• A final request for the balance of payment will be sent out at the end of February.

Rooms

En-suite rooms

All en-suite rooms have bathroom suite, towels and soap, plus tea and coffee making facilities. All have high standards of décor and furnishings.

Standard Rooms

Standard rooms provide hand wash basins and comfortable furnishings and décor. Each group of standard rooms has the use of a suite of toilets / bathrooms. As with en-suite rooms, towels and soap are provided. Refreshment points are situated close to these rooms for delegates to make drinks at any time.

Room for guests with disabilities

Half of the bedrooms are located on the ground floor with lift access to the majority of those on the first floor. There are six bedrooms specifically designed for delegates with disabilities, including adapted doors and space for wheelchair users, the provision of alarm pull-cords and specially designed showers and bathroom suites

Fees

Standard Room: £130 per person (subsidised rate: £65)

En-Suite Room: £160 per person (subsidised rate: £80)

Subsidised places: half price.

For those who find the cost of the Weekend beyond their means, there are subsidised places available at a 50% discount. We are only able to offer this facility as a result of contributions made by other delegates and through the collection which is taken up during the Weekend. Thanks so much to everyone who supports this important fund.

Another option is ecclesial sponsorship, asking the Arranging Committee if they would be prepared to sponsor you. We have found that many past attendees have gone down this route.

The 25s-and-Unders offer: £30

One of the defining characteristics of the Hoddesdon weekend is the wide age range of the attendees. However, we are keen to encourage more under 25 year olds to come and help to shape the event. We are also very aware that the cost of the weekend can be a bit of a financial challenge. That is why we are offering a special rate of only £30 per person for 25s-and-Unders: a massive saving of £99 below the standard rate. There are only a limited number of these places available. So, please book early!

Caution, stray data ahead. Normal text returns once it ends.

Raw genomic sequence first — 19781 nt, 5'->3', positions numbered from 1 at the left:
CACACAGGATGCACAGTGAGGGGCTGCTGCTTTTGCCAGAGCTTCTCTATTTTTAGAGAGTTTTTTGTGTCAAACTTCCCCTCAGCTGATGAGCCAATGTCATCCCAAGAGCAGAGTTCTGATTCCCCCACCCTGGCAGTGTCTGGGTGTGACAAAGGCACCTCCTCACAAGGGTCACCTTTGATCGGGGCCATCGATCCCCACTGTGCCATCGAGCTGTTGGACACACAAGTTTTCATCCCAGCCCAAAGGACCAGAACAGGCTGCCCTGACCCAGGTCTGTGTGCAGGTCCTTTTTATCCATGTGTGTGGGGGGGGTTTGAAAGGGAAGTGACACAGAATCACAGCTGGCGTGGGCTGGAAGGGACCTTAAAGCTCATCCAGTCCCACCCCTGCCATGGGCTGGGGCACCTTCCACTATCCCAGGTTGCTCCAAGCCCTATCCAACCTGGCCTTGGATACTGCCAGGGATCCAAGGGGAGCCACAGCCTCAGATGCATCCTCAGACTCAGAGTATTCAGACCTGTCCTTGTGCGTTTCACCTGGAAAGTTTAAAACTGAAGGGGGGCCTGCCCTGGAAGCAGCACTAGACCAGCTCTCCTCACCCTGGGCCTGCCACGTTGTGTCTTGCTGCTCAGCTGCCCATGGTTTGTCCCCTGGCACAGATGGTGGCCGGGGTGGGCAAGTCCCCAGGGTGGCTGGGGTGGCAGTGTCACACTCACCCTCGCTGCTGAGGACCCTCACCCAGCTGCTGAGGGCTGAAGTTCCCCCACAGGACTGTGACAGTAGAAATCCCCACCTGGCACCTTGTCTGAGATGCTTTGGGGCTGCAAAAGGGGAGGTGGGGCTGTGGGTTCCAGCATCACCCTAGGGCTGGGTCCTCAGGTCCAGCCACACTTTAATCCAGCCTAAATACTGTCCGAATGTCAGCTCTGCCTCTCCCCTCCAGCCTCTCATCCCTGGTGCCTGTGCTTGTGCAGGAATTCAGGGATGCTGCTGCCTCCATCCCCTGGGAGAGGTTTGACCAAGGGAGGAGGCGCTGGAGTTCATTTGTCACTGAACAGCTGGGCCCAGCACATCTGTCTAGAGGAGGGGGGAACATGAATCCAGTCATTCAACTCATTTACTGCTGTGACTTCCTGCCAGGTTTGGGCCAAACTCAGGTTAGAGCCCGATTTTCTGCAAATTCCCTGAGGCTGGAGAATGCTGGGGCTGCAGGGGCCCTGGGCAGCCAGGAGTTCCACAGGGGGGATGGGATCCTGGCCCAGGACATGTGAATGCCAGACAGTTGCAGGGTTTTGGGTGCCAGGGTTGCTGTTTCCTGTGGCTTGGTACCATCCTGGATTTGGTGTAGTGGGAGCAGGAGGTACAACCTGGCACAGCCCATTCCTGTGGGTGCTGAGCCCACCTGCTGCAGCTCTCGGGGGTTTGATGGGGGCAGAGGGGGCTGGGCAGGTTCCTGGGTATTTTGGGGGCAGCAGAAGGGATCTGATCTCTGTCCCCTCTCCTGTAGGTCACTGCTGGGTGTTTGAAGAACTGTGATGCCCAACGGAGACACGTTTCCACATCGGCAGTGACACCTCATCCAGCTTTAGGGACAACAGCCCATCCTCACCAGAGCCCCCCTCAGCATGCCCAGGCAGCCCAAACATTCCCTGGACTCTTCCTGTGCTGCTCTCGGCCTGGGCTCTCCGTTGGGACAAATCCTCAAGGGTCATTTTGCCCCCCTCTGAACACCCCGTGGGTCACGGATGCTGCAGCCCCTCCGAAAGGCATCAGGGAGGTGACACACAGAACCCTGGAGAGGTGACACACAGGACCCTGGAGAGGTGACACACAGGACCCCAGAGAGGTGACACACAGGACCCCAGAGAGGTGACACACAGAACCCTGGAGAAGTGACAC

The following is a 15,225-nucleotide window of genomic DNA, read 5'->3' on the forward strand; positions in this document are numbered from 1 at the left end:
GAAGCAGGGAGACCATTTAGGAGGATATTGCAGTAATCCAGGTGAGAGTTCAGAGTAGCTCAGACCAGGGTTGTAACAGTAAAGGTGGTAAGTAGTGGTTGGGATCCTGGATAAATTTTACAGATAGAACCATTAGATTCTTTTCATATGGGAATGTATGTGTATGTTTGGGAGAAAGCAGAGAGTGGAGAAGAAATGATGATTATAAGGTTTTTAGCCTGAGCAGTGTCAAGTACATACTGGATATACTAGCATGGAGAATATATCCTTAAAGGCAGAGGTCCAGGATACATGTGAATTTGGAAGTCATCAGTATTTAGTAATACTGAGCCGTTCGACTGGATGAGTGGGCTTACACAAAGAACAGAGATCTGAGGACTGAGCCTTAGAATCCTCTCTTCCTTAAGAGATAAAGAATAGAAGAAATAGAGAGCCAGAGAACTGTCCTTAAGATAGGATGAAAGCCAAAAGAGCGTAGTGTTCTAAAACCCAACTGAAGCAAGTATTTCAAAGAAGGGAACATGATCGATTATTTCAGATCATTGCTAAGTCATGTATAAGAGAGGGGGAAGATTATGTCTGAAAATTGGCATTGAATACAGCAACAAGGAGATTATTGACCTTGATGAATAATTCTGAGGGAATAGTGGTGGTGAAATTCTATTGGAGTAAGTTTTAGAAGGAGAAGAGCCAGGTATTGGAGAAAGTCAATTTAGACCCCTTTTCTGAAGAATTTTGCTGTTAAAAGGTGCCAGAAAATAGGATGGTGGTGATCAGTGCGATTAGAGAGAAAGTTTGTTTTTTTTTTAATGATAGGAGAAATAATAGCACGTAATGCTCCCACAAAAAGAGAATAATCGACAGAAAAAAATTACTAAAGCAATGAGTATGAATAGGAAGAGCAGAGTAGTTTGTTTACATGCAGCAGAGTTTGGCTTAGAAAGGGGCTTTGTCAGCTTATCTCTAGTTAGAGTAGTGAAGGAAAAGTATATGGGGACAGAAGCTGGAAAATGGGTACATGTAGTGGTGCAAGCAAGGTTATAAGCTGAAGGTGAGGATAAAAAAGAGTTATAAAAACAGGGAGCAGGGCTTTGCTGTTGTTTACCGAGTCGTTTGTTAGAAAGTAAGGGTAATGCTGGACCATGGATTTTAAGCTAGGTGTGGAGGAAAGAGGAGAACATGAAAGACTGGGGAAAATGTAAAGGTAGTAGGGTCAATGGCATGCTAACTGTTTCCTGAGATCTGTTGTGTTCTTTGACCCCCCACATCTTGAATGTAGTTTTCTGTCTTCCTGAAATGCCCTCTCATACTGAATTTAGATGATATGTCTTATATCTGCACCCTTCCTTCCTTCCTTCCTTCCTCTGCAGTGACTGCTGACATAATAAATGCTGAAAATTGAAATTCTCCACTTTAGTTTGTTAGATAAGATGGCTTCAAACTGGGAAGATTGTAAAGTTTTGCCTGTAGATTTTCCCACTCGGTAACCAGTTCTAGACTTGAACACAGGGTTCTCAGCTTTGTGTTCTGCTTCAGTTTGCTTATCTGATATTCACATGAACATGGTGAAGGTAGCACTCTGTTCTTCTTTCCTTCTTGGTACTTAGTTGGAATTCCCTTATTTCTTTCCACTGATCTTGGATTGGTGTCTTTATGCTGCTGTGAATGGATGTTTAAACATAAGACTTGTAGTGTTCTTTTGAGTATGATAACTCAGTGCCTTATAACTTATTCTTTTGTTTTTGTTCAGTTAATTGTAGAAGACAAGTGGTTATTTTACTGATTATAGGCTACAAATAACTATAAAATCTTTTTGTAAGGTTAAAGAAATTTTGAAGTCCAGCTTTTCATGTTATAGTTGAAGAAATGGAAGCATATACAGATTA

Frequently asked questions (FAQs)

What if I am offered a place, but my partner or friend isn’t?
Two people can book on the same form. These two people will be treated together, so if one is allocated a place, so will the other.

I was on the waiting list last year. What are my chances of gaining a place this year?
We prioritise those who were on the waiting list last year and were not able to be offered a place then.  This should ensure that those who were not able to go to Hoddesdon last year, but wish to do so this year will be offered places.

Can I send in a paper booking?
We have discontinued paper bookings and will only accept booking online. If you are unable to access the internet, we would encourage you to ask friends or relatives to help you. If this is not possible and you have no other means of submitting a booking, please contact Keith and Mary Riley on 01202 576807 before 1st January.

When will I need to pay?
When you receive confirmation of your booking you will need to pay at least a deposit within 5 days.  The balance will be due at the beginning of March.

What if I can’t pay the full fee?
We do offer subsidised places to those who need them at 50% of the full fee or you can request your ecclesia to sponsor you.

What rooms are available?
There are many ensuite rooms available, but very few standard rooms so please book ensuite if at all possible.

How many workshop choices do I need to make?
Please choose 6 different workshops.  We will do our best to allocate at least 2 of your 4 first choices

How do I contribute to the Subsidy Fund?
There is opportunity to add a donation when you are completing the booking form and a collection is also taken at Conference.